Ducklings cannot survive without their mother, and take 50-60 days before they fledge and become independent. The nest is abandoned at this point, although if it is close to the feeding area, the family may continue to use it for brooding and roosting.

 

Travelling to water

If the nest is quite far from the water, this first journey can be the most perilous time in a duckling’s life. Where a nest is high up (up a tree or on a balcony) the birds must first jump to the ground. Being very light and covered in fluffy down they usually come to no harm during the fall. If the landing area is very hard and there is cause for concern, placing something soft like straw or a blanket underneath will help cushion the fall.

The mother duck will know where the nearest water is to take her young ducklings to, although it could be a couple of miles away! In most cases it is best to leave her alone, because interference can cause extra stress and risk the mother panicking and abandoning her brood. In many cases keeping an eye from the distance and shepherding the family across a danger point, such as a busy road, is all that is needed.

In some situations, the duck nest will be in a place that poses a real risk to the ducklings upon hatching. In cases like this the birds could benefit from being caught and taken to water, but this must be well planned and prepared. There is normally no second chance, and if the mother panics and flies away, she may not return to her young.

 

Top tips

  • Don’t move the family from the nest until all the ducklings are dry and ready to travel.
  • Move the family in the morning because this gives them the whole day to get settled, feed and find somewhere safe and dry to roost for the night.
  • Count the ducklings carefully before you start – it is surprisingly easy to lose one or two!
  • First, catch the mother - an easy way is to gain her confidence over the weeks that she is sitting. Put out food for her in a pet carrying basket with the door wedged open. She will get used to feeding inside. When her young are ready to leave, give the normal meal, making sure that the door can easily be closed on her. Once she is inside, cover the basket so she is in darkness and unlikely to panic. If this fails or you are too late to begin feeding, try throwing something over her, such as a coat or a towel. Hold the duck around her body, pinning her folded wings to her sides. Ducks are relatively docile as long as you can stop them from flapping their wings.
  • Chasing should be kept to a minimum because the ducklings, which normally stand together in a tight bunch, may panic and scatter, making it difficult to find them again later. Get someone to watch where the ducklings go while you catch the mother.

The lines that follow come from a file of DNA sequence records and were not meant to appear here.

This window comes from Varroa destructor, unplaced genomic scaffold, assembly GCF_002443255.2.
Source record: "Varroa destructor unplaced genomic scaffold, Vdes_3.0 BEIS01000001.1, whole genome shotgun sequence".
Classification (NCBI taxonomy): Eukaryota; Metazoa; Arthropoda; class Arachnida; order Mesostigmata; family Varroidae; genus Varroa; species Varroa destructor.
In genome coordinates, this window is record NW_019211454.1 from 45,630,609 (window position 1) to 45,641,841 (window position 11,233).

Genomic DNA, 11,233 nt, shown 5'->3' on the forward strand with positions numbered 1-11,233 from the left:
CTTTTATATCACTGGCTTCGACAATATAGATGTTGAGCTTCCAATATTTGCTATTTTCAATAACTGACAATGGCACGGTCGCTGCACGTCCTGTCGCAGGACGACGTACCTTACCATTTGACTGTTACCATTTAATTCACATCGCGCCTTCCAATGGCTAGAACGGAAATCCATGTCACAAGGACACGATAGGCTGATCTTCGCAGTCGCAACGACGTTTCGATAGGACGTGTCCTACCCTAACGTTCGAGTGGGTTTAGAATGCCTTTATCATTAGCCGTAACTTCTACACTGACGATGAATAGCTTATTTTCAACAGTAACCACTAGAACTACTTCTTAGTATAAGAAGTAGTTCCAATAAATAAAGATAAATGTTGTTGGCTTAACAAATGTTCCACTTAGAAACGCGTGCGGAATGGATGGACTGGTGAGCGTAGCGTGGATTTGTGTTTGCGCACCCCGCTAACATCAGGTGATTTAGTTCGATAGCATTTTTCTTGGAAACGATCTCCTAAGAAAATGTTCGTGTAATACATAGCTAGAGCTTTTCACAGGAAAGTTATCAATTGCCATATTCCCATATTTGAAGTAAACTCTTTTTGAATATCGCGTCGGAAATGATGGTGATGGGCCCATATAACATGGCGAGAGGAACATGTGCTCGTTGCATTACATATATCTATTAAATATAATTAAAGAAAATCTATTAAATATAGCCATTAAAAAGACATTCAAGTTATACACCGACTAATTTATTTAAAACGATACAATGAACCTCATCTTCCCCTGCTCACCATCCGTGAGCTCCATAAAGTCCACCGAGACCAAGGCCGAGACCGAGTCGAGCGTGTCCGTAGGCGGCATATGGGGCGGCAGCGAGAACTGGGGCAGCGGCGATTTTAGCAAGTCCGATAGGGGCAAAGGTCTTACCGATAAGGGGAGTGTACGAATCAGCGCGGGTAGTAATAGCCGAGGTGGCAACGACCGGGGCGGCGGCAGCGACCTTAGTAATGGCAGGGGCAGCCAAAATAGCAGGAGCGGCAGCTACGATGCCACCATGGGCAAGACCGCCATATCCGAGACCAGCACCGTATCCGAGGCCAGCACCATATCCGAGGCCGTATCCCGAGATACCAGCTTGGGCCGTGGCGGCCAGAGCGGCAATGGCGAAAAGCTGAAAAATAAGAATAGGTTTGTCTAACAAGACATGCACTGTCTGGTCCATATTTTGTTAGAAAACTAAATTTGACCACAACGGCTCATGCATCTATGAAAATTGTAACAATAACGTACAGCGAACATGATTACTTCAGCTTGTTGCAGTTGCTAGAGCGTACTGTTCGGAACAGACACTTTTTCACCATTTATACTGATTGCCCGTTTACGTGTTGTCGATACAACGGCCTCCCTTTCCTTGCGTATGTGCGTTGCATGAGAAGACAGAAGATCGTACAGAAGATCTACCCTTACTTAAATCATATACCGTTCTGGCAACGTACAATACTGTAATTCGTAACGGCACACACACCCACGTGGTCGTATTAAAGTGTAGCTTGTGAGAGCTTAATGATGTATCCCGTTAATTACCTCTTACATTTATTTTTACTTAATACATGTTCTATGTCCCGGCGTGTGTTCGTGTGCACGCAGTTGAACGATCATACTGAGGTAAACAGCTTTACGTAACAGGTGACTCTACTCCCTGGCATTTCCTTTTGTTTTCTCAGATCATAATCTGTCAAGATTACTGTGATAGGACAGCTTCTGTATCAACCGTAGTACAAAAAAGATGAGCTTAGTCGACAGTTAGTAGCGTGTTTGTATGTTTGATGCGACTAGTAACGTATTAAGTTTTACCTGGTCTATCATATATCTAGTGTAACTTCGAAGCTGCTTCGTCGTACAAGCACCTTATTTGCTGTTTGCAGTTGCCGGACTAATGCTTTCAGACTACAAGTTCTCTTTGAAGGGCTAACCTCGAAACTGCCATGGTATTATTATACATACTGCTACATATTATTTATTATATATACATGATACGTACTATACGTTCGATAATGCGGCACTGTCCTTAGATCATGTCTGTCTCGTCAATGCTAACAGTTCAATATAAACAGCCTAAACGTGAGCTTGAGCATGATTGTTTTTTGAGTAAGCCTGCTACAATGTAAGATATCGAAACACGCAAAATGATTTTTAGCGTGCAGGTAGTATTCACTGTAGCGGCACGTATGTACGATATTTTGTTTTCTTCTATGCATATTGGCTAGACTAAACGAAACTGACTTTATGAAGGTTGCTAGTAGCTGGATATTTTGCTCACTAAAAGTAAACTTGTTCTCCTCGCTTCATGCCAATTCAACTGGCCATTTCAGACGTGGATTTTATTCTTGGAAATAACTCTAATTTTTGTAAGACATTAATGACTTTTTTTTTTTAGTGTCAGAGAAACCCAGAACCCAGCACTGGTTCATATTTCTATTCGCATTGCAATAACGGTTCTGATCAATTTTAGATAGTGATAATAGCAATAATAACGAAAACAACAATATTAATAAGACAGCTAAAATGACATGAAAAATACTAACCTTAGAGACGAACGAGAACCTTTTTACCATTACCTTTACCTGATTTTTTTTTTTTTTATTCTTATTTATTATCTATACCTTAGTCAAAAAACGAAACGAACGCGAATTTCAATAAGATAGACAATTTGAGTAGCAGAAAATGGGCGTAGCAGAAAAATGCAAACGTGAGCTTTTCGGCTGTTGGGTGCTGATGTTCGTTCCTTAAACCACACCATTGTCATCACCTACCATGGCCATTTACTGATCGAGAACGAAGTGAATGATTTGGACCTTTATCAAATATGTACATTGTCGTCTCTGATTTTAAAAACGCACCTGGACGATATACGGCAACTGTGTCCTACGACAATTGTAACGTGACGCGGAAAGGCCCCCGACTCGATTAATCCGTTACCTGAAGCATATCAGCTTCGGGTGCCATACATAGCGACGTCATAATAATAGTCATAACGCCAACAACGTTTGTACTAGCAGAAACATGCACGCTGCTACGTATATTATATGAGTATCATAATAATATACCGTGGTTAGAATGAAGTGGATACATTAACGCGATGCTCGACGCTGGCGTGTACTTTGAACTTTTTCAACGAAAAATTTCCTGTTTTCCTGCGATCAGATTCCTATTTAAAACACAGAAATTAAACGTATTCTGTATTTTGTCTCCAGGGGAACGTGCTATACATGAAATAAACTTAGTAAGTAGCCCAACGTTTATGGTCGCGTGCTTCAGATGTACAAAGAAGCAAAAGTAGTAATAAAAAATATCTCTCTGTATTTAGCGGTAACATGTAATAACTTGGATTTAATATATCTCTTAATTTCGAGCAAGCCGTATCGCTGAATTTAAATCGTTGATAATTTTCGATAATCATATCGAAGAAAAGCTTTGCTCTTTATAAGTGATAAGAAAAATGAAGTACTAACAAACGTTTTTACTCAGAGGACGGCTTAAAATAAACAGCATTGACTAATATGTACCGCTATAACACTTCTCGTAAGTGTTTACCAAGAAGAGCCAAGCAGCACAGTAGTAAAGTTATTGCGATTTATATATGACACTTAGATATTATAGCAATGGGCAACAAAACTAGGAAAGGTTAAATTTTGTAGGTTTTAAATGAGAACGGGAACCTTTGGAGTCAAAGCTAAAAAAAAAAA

• Collect the ducklings carefully into a second box and count them. Don't be tempted to place them in with their mother because she might try to escape in the process.
  • Handle the duck and ducklings as little as possible. However gentle you are, the whole experience will be very stressful for them.
  • Keep the boxes together during the journey so the mother is constantly aware of her young.
  • When you get to the water, let the ducklings go first on an open bank where they can stand, be seen by the mother and get in and out of the water easily.
  • When you release the mother, make sure she has seen the ducklings before letting her go. Place the box she is in carefully on its side so that the opening faces the ducklings. Stand behind the box so that when it is opened she can walk straight out to her family.

 

Growing up

Young ducklings can feed themselves as soon as they reach water, but must learn what is edible. They depend on their mother for warmth for a few days. She broods them regularly, particularly at night, as they easily chill in cold weather.

The down of the ducklings is not naturally waterproof. They actually get the waterproofing for their down from their mother. She also protects her ducklings from attacks by other mallards. Ducks will not tolerate stray ducklings close to their own brood, and females may kill small strange young they encounter close to their own. Its 50-60 days before ducklings fledge (fly) and become independent. They are able to breed when they are a year old.

Orphans

The journey to the water is hazardous for the whole family, and on occasions, the mother dies, or part or all of the family becomes separated from her. If you find yourself faced with a handful of duck orphans, think carefully before you take on the task of rearing them.

Rearing ducklings is a long, messy, time-consuming process. You need to be able to commit at least two months to the task. In most cases, it is best to pass the youngsters on to an expert rehabilitator.